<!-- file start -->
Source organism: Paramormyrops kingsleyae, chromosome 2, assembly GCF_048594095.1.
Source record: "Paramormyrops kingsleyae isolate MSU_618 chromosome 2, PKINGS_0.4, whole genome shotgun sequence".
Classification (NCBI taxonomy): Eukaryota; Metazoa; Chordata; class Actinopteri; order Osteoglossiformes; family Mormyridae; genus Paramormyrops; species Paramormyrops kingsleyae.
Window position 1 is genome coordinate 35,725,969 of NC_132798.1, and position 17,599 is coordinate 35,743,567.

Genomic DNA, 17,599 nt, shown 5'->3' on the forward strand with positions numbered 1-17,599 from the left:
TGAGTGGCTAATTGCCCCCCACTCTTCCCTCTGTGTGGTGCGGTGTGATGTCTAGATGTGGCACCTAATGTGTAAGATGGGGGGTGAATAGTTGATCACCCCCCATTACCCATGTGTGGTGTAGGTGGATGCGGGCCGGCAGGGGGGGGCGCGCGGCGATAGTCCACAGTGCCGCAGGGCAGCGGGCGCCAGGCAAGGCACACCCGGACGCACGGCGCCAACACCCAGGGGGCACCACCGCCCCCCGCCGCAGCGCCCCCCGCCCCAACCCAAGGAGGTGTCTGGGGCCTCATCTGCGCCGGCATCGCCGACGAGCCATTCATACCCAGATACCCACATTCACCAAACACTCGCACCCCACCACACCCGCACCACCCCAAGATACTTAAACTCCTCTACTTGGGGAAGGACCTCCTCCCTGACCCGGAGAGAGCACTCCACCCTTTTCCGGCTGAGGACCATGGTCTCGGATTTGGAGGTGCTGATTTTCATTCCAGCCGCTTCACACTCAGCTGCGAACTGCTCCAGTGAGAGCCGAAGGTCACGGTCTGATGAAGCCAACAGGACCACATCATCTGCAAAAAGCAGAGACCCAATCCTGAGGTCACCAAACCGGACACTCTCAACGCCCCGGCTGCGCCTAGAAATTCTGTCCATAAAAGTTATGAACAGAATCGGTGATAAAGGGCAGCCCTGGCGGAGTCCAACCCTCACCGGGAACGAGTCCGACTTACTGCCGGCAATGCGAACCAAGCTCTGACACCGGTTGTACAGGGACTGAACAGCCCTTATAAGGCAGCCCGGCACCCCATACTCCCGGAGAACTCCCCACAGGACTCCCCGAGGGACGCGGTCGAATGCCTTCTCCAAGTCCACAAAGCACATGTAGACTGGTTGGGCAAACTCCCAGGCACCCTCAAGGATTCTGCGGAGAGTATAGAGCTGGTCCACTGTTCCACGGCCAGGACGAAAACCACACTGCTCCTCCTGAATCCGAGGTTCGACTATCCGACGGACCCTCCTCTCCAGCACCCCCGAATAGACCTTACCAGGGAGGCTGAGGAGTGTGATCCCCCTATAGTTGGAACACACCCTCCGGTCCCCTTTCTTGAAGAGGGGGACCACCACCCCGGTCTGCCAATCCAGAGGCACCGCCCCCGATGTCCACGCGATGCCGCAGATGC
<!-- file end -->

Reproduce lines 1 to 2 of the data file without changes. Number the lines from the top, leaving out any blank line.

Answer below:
Source organism: Paramormyrops kingsleyae, chromosome 2, assembly GCF_048594095.1.
Source record: "Paramormyrops kingsleyae isolate MSU_618 chromosome 2, PKINGS_0.4, whole genome shotgun sequence".